Haley and Maggie’s Excellent “Poetry Out Loud” Adventure

Poetry Out Loud is a national program sponsored by the National Endowment for the Arts and the Poetry Foundation.  Poetry Out Loud encourages students to learn about great poetry through memorization and recitation. This program helps students master public speaking skills, build self-confidence, and learn about literary history and contemporary life. The program culminates is a final recitation competition where each state and territory in the United States sends a champion. The 2019 National Finals were held April 30-May 1, 2019 at  George Washington University.  This year, the Rhode Island Champion was senior Haley Long from Classical High School. 

RISCA Arts in Education Director, Maggie Anderson, joined Haley on the trip to DC for the final competition. It’s a tough schedule for the finalists. On Tuesday, April 30, the state champions competed throughout the day in semi-final rounds. The top nine finalists (three from each semi-final round) advanced to the finals competition on Wednesday, May 1. Poet, author, and 2018 National Book Award recipient Elizabeth Acevedo hosted the event, which also included a performance by Kansas City-based mother/son duo Madisen Ward and the Mama Bear.

This year’s winner of Poetry Out Loud was Isabella Callery from Minnesota.  Haley was a strong competitor, receiving perfect scores for accuracy in her semi-final.  Although she didn’t advance to the final round, she made Rhode Island proud by being an encouraging, supportive, and enthusiastic cheerleader for the new friends and fellow young poets still advancing in the competition.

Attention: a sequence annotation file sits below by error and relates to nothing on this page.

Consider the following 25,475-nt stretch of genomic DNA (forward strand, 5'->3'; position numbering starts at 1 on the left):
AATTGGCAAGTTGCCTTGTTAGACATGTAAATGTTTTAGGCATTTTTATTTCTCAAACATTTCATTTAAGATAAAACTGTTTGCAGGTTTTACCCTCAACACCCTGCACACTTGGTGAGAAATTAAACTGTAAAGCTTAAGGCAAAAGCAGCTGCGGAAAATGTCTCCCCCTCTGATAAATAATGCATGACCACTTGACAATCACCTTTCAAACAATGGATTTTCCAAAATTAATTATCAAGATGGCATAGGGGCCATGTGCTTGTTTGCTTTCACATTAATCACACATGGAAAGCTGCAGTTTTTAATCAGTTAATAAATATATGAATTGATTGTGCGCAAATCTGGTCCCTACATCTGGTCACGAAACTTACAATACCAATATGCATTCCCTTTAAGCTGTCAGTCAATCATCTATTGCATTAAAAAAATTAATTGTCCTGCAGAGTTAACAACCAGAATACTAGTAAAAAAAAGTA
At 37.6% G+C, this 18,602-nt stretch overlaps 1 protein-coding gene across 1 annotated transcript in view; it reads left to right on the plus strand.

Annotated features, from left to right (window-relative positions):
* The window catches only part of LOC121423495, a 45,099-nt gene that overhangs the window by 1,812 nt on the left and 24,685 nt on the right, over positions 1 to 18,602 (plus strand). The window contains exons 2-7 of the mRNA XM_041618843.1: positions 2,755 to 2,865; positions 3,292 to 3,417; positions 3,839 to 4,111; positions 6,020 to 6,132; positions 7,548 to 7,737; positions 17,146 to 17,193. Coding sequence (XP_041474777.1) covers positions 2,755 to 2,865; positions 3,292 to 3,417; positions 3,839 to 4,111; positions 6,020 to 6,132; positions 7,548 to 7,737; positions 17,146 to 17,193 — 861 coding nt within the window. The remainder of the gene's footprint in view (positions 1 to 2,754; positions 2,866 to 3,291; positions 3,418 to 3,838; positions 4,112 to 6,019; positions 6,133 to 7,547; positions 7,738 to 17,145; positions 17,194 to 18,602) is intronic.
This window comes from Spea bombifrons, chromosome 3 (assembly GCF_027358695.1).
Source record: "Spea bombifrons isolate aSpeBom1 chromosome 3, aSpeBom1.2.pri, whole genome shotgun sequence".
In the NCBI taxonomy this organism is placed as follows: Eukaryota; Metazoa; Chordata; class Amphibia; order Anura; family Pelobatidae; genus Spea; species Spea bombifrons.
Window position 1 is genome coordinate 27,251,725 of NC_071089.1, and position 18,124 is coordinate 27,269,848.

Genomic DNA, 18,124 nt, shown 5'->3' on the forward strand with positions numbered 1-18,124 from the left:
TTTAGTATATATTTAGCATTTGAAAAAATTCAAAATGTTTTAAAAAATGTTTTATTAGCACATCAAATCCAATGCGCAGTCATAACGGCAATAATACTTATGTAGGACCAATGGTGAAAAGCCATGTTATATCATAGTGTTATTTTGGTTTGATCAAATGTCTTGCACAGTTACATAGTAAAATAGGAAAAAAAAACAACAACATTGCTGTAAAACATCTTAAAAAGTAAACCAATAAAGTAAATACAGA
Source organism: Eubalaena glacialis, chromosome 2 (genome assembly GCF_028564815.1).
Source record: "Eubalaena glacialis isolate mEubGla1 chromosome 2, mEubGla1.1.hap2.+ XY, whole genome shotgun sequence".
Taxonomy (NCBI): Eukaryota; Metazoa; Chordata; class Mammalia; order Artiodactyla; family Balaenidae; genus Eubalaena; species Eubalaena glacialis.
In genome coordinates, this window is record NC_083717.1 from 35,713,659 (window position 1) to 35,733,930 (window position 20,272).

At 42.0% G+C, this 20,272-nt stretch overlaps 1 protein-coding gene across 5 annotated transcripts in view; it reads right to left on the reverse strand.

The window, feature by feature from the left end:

While on this trip, both Haley and Maggie made the most of being in Washington, DC. Haley was able to meet with almost all of the Rhode Island Congressional Delegation and speak to them about the importance of poetry in her life. Maggie spent time with her colleges from State Arts Agencies throughout the country discussing the challenges and successes of the Poetry Out Loud program – and youth arts programs in general – and deeply exploring issues of inclusion, equity, access and diversity. 

Haley, who graduates next month, will be attending Columbia University in the Fall of 2020 after spending a gap year in Spain.

Poetry Out Loud RI is an annual competition for high school students; there is no cost to participate. RISCA partners with VSA Arts RI to coordinate the local and state competitions.  For more information on how to get involved email Martha Lavieri at poetryoutloudri@gmail.com

*Pictured, Maggie Anderson, Haley Long and mother, Justice Melissa A. Long; Senator Jack Reed and Haley Long; Haley Long and new friends

Rhode Island Cultural Anchor: Kameko Branchaud

img-1013 - kameko branchaudKameko Branchaud is an artist and educator from many places, but mostly Providence, Rhode Island. She was brought on board as the new Director of Education at Newport Art Museum in summer of 2018, and her murals can be found in Providence, Salem, Hanover, and Miami.

We asked her a few questions about her life and art-making in Rhode Island for our series, Rhode Island Cultural Anchors.

RISCA: What do you love about the art community/scene in Rhode Island?

KB: I’ve lived in five states and Guam, and I’ve always found Providence the easiest place to feel at home. The art scene, the state’s richness in diversity, and the sense of community that is hard to find in larger cities have all enticed me to move back three times. As an artist, I immediately feel like I belong when I’m surrounded by other artists. As a cultural producer, I feel that the small scale of Rhode Island, combined with its saturation of talent, makes it an ideal place to make things happen.

RISCA: What are you the most excited about right now in your work as an arts and culture administrator?